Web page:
Growing ginseng plants for increasing years negatively affected the bacterial composition. Proteobacteria was the major bacterial phylum associated with P. ginseng soils (Xiao et al., 2016a; Sun et al., 2017), and different classes of Proteobacteria were found to be associated with P. ginseng plants of different ages (Figure 3). The abundances of some bacterial classes (including members of Thermoleophilia, Bacilli, and Nitrospira) that negatively correlated with the plant age (Figures 4A, 5A) proved to be beneficial for plant growth (Kumar et al., 2012; Guan et al., 2013; Zhou et al., 2015). However, some of them (Thermoleophilia and Nitrospira) were enriched in the soil of ginseng plants with lower cultivation years (up to 5 years) in transplantation mode.

Bacterial community composition is very closely related to microbial function. Nitrospirae and Chloroflexi classes have been shown to play key roles in nitration-anammox reactors (Shu et al., 2016; Gu et al., 2019). Some families of Desulfobacterales in Deltaproteobacteria class are closely associated with sulfur (S) cycling (Zhang et al., 2018). In addition, many species of Bacillus in Bacilli class can reduce the incidence of soil-borne disease by producing chitinases and acting as biocontrol agents (Kishore and Pande, 2007; Li et al., 2018b). The reduction in bacterial diversity and the abundance of some microbes resulted in a decrease of functional groups involved in nutrient element cycling and soil resistance with higher cultivation years (9-year-old ginseng plants) In contrast, in our study, the functional groups of N and S cycling were higher and might be contributing to the enrichment of Nitrospira, TK10, KD4.96 and Deltaproteobacteria classes in soil of ginseng with lower cultivation years (up to 5 years) in transplantation mode.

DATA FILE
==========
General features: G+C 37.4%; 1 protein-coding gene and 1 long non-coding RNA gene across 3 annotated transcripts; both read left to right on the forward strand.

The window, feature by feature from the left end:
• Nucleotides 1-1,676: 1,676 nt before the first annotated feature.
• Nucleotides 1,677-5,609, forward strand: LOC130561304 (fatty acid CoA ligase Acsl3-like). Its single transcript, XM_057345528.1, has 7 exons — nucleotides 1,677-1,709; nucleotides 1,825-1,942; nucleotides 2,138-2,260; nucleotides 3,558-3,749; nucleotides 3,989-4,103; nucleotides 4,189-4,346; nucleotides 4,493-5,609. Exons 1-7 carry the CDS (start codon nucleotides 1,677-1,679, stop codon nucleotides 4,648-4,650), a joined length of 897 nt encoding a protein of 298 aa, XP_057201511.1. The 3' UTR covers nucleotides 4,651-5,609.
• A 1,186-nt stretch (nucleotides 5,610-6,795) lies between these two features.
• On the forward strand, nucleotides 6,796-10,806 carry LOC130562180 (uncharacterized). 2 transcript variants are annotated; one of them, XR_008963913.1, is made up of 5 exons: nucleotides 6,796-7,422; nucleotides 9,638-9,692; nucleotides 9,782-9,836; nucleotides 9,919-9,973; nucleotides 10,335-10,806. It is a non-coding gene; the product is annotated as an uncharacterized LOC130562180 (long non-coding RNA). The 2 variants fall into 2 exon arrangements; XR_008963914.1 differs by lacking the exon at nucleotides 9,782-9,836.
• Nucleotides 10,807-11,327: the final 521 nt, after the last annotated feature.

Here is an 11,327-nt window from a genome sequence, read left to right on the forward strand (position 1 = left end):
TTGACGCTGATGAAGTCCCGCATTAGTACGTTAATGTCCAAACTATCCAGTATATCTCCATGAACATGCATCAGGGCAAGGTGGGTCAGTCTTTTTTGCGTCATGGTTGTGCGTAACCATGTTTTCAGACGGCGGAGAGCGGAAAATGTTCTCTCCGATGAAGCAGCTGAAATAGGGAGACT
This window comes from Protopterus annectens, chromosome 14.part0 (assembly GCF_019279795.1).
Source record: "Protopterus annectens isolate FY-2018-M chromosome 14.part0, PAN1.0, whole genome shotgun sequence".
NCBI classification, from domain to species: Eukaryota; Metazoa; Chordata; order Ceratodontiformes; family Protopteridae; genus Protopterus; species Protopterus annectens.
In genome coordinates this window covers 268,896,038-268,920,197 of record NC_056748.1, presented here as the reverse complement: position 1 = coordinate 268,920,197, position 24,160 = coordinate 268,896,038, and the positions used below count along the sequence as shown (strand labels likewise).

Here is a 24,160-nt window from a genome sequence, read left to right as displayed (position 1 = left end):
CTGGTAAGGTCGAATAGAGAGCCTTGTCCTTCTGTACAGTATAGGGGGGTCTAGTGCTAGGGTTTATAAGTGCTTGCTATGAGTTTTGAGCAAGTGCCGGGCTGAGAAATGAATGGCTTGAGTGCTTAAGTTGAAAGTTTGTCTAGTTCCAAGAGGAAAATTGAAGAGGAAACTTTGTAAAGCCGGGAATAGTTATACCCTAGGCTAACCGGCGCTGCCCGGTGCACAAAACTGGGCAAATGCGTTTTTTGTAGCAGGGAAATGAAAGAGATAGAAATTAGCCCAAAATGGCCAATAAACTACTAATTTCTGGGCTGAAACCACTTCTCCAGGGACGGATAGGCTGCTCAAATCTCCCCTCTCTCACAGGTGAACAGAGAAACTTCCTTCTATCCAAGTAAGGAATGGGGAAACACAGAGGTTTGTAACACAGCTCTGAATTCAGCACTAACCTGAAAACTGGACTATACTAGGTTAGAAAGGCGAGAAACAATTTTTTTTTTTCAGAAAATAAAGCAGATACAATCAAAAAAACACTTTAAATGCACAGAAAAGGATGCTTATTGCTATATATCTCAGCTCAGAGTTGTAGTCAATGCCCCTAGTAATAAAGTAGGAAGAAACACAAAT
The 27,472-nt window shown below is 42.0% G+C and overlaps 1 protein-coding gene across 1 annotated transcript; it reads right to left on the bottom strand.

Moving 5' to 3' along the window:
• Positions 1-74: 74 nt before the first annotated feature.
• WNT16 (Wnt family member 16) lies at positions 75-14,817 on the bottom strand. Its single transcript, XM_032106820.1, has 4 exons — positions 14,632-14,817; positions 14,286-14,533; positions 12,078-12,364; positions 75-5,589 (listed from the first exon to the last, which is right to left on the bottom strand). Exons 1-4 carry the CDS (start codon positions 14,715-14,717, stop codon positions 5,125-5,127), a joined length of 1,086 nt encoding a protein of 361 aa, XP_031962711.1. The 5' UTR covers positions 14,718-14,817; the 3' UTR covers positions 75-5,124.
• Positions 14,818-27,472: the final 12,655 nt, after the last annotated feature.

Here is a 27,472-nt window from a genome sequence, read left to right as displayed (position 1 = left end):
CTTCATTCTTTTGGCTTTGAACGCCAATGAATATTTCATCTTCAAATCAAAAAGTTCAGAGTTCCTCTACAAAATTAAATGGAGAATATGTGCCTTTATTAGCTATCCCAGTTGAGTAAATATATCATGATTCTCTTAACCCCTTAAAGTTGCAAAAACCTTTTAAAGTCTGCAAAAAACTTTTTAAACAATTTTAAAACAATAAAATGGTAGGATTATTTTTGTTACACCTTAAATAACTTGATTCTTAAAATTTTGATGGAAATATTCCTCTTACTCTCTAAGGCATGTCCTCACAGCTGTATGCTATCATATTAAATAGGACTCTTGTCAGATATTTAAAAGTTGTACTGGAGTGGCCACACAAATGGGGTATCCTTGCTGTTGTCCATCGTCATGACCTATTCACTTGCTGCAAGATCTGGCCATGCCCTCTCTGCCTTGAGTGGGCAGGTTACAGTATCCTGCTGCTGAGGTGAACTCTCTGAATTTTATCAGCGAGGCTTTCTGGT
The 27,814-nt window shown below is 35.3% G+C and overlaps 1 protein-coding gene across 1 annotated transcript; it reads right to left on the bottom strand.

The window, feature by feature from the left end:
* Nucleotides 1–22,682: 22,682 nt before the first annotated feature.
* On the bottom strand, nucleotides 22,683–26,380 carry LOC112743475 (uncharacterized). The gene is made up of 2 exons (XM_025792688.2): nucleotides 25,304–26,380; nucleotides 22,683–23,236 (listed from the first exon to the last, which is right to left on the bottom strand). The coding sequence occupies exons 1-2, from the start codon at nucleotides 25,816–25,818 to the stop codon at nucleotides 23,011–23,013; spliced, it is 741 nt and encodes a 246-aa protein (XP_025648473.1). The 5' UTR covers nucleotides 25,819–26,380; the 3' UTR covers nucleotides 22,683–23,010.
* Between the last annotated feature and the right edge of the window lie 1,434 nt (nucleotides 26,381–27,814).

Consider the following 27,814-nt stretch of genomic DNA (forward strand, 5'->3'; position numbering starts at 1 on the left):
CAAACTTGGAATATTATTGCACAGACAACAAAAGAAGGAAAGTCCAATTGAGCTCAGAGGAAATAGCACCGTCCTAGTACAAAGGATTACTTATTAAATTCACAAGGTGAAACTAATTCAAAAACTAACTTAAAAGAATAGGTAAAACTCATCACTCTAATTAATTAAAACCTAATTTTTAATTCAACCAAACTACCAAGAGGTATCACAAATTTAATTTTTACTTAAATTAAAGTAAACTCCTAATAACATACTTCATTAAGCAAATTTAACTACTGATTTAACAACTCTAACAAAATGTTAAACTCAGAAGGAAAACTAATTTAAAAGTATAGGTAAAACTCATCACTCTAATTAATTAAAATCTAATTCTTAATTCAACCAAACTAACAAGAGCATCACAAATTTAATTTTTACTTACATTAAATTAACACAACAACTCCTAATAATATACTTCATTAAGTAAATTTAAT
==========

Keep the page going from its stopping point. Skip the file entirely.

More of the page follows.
Rhizosphere Fungal Community Composition and Functions in Transplantation Mode